British colonial administrator Henry Gurney had stated that Gurudevan was the number one Indian Communist in the country. Born in Tamil Nadu, Gurudevan was sent by the Communist Party of India to propagate communism in Colonial Malaya. After Ganapathy’s death, Gurudevan, who was then incarcerated by the colonial administration, was deported back to Tamil Nadu. The method of deportation was heavily utilised by the colonial administration as a way of uprooting revolutionaries away from the masses in Malaya. Gurudevan was a principal communist who propagated Marxist political theory to revolutionaries like P. Veerasenan and S.A. Ganapathy. He was a man who was brilliant both in politics and disguise; for the longest time, not even the colonial authorities could identify who exactly he was until the day he was captured. Gurudevan was a communist who was one of the most senior and revered in Peninsula Malaya; he was seen as a political theorist and organiser who was most senior to the likes of P. V. Sharma, who was also another communist that the British feared. Gurudevan was seen as a beacon of hope and a revolutionary who was guiding the oppressed masses of workers in the Malayan Peninsula to freedom.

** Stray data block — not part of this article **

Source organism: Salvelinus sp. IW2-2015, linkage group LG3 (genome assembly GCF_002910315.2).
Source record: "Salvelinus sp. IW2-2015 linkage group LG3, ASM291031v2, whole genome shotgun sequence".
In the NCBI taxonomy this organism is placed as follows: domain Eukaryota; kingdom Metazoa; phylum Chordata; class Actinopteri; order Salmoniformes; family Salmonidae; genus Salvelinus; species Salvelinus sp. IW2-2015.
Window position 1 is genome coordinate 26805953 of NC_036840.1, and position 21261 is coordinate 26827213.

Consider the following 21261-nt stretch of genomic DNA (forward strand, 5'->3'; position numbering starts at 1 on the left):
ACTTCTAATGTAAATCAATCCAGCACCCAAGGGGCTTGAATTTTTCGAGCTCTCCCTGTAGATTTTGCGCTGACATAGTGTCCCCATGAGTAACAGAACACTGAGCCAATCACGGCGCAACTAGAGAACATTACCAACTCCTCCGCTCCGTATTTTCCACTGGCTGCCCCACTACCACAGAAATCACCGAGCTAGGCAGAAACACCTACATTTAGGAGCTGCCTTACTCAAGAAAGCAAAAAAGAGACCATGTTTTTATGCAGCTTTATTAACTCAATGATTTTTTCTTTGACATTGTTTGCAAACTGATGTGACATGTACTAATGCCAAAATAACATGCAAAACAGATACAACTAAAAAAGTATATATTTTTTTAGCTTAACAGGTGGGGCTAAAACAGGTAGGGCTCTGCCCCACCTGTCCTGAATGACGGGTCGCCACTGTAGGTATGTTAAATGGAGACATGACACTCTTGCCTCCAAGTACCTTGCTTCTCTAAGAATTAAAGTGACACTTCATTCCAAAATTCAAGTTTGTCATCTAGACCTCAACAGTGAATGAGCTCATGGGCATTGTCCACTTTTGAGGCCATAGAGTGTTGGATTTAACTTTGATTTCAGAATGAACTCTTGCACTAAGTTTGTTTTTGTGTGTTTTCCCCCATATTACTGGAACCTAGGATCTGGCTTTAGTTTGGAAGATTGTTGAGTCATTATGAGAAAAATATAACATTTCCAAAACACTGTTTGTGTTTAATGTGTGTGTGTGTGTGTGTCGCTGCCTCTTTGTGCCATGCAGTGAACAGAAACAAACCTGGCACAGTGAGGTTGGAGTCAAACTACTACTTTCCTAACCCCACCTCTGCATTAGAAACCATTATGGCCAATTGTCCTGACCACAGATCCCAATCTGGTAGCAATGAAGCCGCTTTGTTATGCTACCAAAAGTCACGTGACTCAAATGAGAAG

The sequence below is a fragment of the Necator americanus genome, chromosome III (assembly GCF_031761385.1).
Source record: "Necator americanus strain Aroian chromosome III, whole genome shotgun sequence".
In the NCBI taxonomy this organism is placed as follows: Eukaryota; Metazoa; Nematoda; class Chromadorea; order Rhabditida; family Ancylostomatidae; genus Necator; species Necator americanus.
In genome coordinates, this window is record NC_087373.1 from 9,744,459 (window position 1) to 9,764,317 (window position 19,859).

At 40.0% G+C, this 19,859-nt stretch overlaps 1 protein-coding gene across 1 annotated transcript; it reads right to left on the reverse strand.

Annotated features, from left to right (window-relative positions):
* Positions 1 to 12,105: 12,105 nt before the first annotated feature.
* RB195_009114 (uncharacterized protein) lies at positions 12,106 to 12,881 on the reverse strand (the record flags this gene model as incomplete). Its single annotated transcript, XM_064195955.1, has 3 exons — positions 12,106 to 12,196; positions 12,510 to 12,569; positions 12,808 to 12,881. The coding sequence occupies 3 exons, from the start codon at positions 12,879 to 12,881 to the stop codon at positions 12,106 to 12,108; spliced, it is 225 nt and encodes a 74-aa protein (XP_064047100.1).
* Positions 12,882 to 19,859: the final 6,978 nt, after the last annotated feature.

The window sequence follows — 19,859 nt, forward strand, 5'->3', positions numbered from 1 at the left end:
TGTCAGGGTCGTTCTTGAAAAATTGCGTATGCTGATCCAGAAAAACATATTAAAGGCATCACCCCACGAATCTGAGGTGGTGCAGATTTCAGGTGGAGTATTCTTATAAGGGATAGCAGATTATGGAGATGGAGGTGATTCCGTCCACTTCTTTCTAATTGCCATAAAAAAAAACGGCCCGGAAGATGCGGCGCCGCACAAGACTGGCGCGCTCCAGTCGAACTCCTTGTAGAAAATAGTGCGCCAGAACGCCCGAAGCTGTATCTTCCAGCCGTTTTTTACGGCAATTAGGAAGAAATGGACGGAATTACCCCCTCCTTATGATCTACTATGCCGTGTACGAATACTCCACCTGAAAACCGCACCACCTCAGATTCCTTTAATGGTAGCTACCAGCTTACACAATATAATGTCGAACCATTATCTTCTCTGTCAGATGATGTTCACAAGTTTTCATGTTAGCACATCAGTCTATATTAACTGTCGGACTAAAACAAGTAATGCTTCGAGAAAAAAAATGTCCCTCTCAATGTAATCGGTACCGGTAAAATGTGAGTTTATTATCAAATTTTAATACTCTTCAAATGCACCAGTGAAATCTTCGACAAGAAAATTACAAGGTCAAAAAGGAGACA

A unifying aspect of all these freedom fighters is how they defied the conservative sense of nationalism and held an internationalist spirit in their struggle for independence. There were many more among them, like A. M. Samy, who led the Thondar Padai, one of the most militant and organised labour organisations in Malaya, along with others like Muhammed, Naagai Raasamanikam, R. Anthonysaamy, Sambasivam, and many more men and women who sacrificed their lives to the liberation of Malaya and Singapore from colonial rule. They did not let colonial borders, the degradation of caste, the sin of apathy, or differences of ethnicity and race restrain their revolutionary politics. They fought for the independence of India, Malaya, and Singapore. They lived among the exploited and oppressed masses of Tamil society, guiding them to emancipation and creating a modern people with self-respect who vowed to annihilate caste and class exploitation. Their lives are emblems for all people who fight for their freedoms, and their histories are the heirloom that every generation after them should respect and adhere to. Freedom can only be attained and defended through collective organisation; when people come together with true fraternity and mutual national interest, only then can a nation attain true independence. Through all the pain and humiliations that the working class, the ethnic and religious minorities, the indigenous people, the migrant workers, and refugees in Malaysia feel, their unrelenting devotion to fight for their dignity and humanity on this soil is the unyielding essence that the spirit of Merdeka still lives and breathes in the veins of those who dare to exist against injustice and domination.